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PEDV no surprise, diagnostic tool developed


The detection of porcine endemic diarrhea virus (PEDV) in Ontario might not have been as much of a shock to the pork industry as it was to the media, a chronological review of events over the past 10 months would reveal.

The real surprise was in April 2013 when the first case ever in North America – or possibly in the Western Hemisphere – was identified in the Midwest of the United States.

Back then, there was no easy means to detecting the presence of the virus. But, but July, the University of Minnesota had developed a diagnostic test that, apparently, has only recently been publicly announced. As yet, however, there is no vaccine against the virus.

Because there had never been an instance of PEDV on this continent in the annals of history, there was no such thing as immunity. Not surprisingly, the virus spread to 23 States in a matter of weeks after April. But how did it spread?

“This virus spreads primarily through feces so any bit of manure that's on a transportation vehicle, on a pair of boots, on clothing can certainly infect a herd of pigs so the main means of mitigation is to wash and make sure that when their vehicle is washed that it's washed in a facility that does not recycle the water,” says Harvey Wagner of Saskatchewan Pork Development Board in Farmscape.ca

“The PED virus, it doesn't take a lot of the virus to infect the pig; it's actually quite extraordinary in that respect. If you have a little bit of virus on one truck it can infect all the wash water in the truck wash that uses recycled water so make sure the truck washes are using fresh water.”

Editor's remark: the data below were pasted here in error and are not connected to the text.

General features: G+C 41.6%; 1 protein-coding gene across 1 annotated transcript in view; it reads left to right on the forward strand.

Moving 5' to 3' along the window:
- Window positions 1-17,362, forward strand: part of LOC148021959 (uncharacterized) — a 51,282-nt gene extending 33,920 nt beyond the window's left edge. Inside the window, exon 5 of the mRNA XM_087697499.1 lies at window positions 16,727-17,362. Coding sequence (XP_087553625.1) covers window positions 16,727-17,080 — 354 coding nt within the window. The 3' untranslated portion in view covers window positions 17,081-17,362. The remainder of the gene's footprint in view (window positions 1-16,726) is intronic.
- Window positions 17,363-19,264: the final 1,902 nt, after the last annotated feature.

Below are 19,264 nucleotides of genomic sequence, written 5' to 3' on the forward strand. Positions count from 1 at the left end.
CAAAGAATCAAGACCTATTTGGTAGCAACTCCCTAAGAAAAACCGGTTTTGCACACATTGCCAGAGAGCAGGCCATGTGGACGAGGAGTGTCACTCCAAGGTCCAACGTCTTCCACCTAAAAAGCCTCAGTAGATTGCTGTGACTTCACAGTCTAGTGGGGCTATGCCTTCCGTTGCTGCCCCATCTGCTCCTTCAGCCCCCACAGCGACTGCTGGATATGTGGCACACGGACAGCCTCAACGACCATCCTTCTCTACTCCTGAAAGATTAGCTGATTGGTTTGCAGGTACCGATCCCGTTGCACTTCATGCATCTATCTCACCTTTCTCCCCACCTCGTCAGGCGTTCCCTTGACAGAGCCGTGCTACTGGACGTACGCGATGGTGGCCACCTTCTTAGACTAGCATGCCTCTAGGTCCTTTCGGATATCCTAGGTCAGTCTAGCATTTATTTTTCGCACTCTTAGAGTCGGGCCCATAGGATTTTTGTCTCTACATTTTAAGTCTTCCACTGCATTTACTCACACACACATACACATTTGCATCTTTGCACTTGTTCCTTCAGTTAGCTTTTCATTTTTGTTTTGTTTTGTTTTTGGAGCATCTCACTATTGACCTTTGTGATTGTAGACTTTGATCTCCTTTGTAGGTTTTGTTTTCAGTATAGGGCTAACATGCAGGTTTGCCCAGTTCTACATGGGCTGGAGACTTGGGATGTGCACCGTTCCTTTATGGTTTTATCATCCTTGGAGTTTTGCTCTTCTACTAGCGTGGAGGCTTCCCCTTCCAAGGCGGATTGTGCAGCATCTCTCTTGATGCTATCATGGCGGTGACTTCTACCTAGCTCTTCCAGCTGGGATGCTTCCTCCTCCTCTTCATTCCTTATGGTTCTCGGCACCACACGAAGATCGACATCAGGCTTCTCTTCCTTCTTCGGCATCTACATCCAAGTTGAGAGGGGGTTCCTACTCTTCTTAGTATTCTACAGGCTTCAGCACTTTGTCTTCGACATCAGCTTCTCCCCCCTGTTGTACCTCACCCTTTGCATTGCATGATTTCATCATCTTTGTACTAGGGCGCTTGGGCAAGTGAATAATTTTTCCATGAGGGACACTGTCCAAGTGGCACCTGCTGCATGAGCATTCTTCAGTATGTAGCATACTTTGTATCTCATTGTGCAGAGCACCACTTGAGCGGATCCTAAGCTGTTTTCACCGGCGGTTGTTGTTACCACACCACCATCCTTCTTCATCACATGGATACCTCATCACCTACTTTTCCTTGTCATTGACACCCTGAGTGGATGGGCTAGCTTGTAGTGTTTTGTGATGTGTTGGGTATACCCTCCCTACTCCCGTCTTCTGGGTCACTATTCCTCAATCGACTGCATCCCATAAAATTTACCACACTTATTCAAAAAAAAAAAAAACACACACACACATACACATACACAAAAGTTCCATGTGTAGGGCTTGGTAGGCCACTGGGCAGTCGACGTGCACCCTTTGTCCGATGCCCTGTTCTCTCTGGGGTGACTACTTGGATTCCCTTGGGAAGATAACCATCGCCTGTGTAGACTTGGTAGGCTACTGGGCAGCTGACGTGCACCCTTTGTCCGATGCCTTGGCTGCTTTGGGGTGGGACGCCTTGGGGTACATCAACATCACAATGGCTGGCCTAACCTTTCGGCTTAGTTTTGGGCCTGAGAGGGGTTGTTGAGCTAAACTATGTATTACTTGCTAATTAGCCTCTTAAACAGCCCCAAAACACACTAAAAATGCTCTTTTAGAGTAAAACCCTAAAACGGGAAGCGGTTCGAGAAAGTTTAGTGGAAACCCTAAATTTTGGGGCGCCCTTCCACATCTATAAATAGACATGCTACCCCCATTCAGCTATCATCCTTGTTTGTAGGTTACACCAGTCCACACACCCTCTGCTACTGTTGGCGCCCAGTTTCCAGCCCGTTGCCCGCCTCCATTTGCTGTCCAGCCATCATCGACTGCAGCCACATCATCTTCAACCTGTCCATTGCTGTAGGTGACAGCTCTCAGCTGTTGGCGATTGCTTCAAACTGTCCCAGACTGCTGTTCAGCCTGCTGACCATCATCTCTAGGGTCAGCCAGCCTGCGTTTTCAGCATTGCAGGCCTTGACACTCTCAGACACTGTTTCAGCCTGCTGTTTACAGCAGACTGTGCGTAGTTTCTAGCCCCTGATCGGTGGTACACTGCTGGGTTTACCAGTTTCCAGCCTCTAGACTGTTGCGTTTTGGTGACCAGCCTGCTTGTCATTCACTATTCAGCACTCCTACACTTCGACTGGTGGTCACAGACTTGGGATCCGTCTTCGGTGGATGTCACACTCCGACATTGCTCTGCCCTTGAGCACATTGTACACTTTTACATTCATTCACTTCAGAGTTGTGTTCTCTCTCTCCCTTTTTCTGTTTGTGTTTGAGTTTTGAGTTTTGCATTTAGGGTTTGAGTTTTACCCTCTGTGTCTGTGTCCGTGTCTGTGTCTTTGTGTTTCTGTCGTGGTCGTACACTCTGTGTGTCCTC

The Farmscape report was in December. But, in about June 2013 the Canadian Swine Health Board (CSHB) advised producers to be vigilant.

“As this is a new virus to North America, there is no immunity in any Canadian swine herd. This disease is similar to TGE (Transmissible Gastroenteritis). This appears to be a virulent strain, which causes widespread diarrhea with up to 100% mortality in nursing pigs.

“Good biosecurity is the most important step to keep this disease from spreading to Canada. Producers should ensure that incoming trucks are free of contamination,” CSHB said in late May 2013.

Technically, other sites have pointed out that PEDV is among the coronaviridae family, so-called because of its similar appearance to the corona of the sun. That is the similarity as noted by the Board with TGE (transmissible gastroenteritis coronavirus).

Although TGEV might be transmissible to humans, PEDV is not; nor, for now at least, is it transmissible to other animals, according to the scientists.

But if one pig is infected, even if showing no signs, all pigs around it are at risk.

So the University of  Minnesota College of Veterinary Medicine has developed a second diagnostic test -- the first PEDV swine herd surveillance test announced in the U.S. – and has brought PEDV diagnostic testing up to swine industry disease monitoring standards.

“The new test will allow the swine industry to identify which pigs have been exposed to PEDV and act accordingly, even if animals have not shown symptoms of the disease,” says a news release.

The latest figures put pig mortality from PEDV at an estimated 3 million pigs nationwide in the U.S. There is no known effective vaccine or treatment for the virus at this time.

To help combat the economic and animal welfare losses caused by PEDV diagnosis and spread, the University of Minnesota is making the newly developed diagnostic herd surveillance test available to the swine industry immediately at its Veterinary Diagnostic Laboratory for less than $15 per serum sample submitted.

By Wes keller

 
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